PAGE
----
A team of researchers from Canada’s Concordia University has developed a paper-based synthetic biosensor that can be used to detect rotting meat.

The biosensor, according to the researchers, identifies the presence of the toxin putrescine — which, as the name implies, is largely responsible for the foul odor of putrefying meat — in beef. Consumed in large quantities, putrescine can lead to vomiting, diarrhea, headaches and more.

Source: Concordia UniversitySource: Concordia University

To develop the biosensor, the researchers relied on cell-free protein synthesis, which manufactures a protein via the biological machinery of a cell without using the actual living cell. As such, the team determined that the putrescine repressor protein PuuR — which is found in E. coli bacteria — can reportedly point to the presence of putrescine.

During testing, putrescine was added to the system producing the repressor in a solution. The team then placed the solution on a paper device to determine if traces of the putrescine were visible under ultraviolet (UV) light. After one hour, the biosensor detected the presence of putrescine.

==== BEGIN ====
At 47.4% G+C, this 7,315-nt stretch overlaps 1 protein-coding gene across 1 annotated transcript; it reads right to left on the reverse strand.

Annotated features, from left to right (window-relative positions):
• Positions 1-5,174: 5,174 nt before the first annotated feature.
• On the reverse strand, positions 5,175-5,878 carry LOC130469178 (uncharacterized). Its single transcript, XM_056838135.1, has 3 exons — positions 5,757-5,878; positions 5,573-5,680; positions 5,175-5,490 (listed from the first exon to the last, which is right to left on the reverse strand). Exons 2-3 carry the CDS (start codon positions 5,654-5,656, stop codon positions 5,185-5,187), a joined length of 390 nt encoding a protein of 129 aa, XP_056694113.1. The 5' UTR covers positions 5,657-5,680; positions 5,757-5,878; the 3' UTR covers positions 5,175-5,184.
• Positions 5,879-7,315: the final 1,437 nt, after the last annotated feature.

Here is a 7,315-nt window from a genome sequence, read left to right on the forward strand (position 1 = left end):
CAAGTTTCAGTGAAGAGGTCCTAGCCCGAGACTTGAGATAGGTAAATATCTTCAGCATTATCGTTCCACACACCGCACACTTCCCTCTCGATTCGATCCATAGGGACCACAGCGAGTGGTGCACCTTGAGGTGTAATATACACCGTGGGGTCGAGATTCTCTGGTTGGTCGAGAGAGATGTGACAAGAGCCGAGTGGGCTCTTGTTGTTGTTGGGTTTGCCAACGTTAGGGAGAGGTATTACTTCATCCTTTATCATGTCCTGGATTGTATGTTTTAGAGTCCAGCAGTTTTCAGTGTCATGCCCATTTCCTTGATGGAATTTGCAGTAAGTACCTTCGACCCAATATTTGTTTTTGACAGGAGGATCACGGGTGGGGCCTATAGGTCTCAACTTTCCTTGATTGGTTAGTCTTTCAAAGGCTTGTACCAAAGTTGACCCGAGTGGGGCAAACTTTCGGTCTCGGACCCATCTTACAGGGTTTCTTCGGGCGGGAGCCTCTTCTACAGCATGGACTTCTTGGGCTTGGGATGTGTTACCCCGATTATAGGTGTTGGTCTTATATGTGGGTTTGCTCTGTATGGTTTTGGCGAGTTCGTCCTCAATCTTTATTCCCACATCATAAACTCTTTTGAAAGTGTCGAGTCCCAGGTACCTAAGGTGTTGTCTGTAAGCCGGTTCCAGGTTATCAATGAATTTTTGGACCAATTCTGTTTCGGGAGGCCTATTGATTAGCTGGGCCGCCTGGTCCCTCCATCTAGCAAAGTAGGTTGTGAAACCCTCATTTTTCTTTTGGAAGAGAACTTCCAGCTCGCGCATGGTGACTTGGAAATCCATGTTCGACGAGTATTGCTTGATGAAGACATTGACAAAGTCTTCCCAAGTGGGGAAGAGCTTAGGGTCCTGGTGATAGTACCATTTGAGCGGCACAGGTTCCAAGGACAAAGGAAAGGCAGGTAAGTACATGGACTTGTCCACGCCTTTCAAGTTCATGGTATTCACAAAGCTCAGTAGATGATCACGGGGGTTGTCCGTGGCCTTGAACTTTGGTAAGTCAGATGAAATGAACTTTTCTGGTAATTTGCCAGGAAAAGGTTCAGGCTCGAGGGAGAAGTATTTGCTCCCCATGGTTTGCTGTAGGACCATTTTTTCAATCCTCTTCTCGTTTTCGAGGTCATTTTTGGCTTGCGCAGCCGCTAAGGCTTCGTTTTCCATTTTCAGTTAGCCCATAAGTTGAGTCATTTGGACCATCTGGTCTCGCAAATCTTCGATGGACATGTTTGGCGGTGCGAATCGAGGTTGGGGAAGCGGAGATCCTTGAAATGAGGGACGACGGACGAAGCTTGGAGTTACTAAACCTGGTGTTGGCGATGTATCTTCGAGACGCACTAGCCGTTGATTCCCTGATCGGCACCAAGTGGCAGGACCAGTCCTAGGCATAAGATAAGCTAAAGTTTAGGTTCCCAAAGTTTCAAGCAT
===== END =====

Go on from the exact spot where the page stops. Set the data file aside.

Actual meat samples were then tested by comparing small portions of beef stored in a freezer, a refrigerator and at room temperature to gauge the amount of putrescine that accumulated over several days.

The researchers revealed that the beef samples from both the freezer and refrigerator had very low levels of putrescine. Meanwhile, the beef kept at room temperature had, unsurprisingly, high levels of putrescine.

These findings were then compared to those arrived at via high-tech chromatography commonly used in food inspection applications, further confirming the accuracy of the biosensor.

The biosensor is detailed in the article, A Synthetic Biosensor for Detecting Putrescine in Beef Samples, which appears in the journal ACS Applied Bio Materials.

To contact the author of this article, email mdonlon@globalspec.com